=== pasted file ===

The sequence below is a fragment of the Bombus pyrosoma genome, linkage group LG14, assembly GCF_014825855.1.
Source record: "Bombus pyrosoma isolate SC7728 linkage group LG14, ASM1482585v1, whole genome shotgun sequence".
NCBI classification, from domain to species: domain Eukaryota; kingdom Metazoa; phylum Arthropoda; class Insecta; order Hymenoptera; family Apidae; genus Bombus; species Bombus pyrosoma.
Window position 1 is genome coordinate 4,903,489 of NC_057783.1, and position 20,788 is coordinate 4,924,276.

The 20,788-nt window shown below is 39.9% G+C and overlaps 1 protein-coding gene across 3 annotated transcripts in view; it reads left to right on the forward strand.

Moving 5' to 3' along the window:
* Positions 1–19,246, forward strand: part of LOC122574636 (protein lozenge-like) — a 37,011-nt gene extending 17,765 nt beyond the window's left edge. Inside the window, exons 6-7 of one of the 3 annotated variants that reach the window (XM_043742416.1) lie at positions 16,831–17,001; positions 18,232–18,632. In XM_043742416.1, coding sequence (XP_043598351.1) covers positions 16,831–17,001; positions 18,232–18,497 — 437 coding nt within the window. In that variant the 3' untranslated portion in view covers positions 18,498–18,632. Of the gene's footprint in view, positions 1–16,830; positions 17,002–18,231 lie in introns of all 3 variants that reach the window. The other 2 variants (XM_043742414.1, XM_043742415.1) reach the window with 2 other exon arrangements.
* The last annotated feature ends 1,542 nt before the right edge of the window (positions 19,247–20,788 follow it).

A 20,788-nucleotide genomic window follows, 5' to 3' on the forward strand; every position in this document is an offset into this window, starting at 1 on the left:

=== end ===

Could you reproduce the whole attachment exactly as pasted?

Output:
The sequence below is a fragment of the Bombus pyrosoma genome, linkage group LG14, assembly GCF_014825855.1.
Source record: "Bombus pyrosoma isolate SC7728 linkage group LG14, ASM1482585v1, whole genome shotgun sequence".
NCBI classification, from domain to species: domain Eukaryota; kingdom Metazoa; phylum Arthropoda; class Insecta; order Hymenoptera; family Apidae; genus Bombus; species Bombus pyrosoma.
Window position 1 is genome coordinate 4,903,489 of NC_057783.1, and position 20,788 is coordinate 4,924,276.

The 20,788-nt window shown below is 39.9% G+C and overlaps 1 protein-coding gene across 3 annotated transcripts in view; it reads left to right on the forward strand.

Moving 5' to 3' along the window:
* Positions 1–19,246, forward strand: part of LOC122574636 (protein lozenge-like) — a 37,011-nt gene extending 17,765 nt beyond the window's left edge. Inside the window, exons 6-7 of one of the 3 annotated variants that reach the window (XM_043742416.1) lie at positions 16,831–17,001; positions 18,232–18,632. In XM_043742416.1, coding sequence (XP_043598351.1) covers positions 16,831–17,001; positions 18,232–18,497 — 437 coding nt within the window. In that variant the 3' untranslated portion in view covers positions 18,498–18,632. Of the gene's footprint in view, positions 1–16,830; positions 17,002–18,231 lie in introns of all 3 variants that reach the window. The other 2 variants (XM_043742414.1, XM_043742415.1) reach the window with 2 other exon arrangements.
* The last annotated feature ends 1,542 nt before the right edge of the window (positions 19,247–20,788 follow it).

A 20,788-nucleotide genomic window follows, 5' to 3' on the forward strand; every position in this document is an offset into this window, starting at 1 on the left: